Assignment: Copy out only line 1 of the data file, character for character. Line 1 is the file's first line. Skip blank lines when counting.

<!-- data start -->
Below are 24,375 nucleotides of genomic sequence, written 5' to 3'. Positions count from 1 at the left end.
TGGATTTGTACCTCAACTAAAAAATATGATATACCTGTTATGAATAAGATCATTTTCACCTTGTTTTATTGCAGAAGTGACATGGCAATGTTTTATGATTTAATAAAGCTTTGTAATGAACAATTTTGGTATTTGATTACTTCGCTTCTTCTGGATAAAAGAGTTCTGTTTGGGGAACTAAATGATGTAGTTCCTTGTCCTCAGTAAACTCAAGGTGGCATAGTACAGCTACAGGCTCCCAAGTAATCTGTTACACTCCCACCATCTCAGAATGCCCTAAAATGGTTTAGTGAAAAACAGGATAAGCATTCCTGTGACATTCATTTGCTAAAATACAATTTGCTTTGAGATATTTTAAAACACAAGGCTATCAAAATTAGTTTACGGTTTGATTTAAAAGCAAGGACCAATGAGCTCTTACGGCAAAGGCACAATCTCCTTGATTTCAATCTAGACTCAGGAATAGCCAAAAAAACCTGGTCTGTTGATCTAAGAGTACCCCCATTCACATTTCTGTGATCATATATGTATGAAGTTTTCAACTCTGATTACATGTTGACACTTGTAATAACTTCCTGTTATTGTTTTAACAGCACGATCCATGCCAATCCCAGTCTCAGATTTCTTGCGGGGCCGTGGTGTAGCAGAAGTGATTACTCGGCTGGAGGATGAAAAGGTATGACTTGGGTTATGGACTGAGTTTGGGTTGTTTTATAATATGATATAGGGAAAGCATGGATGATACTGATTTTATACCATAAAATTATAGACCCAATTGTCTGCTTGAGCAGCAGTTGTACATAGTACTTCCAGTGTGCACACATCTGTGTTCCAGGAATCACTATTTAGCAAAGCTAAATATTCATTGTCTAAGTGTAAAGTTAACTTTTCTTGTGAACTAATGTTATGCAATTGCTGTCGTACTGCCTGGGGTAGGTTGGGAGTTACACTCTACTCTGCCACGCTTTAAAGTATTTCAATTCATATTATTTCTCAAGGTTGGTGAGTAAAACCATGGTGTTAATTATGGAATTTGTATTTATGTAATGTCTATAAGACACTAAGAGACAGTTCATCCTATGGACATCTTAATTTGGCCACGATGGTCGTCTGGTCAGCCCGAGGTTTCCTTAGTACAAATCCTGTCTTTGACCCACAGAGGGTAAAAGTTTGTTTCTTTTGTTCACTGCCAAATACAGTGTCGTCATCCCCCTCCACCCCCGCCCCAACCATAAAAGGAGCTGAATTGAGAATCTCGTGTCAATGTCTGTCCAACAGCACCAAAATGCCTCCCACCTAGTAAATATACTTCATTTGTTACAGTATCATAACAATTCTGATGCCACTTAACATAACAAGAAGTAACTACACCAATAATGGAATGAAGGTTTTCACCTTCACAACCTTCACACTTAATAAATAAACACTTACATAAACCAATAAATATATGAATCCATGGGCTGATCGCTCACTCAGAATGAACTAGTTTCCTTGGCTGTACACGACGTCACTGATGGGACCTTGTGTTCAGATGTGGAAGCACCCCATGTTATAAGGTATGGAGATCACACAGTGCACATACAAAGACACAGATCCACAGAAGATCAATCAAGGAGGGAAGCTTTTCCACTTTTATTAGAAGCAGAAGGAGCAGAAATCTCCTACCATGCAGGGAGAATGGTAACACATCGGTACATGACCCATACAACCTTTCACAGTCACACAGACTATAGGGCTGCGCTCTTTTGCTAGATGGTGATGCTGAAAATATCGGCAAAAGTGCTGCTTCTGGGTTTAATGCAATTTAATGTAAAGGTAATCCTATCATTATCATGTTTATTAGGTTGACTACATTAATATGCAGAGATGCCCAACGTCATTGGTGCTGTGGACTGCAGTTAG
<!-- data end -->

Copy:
Below are 24,375 nucleotides of genomic sequence, written 5' to 3'. Positions count from 1 at the left end.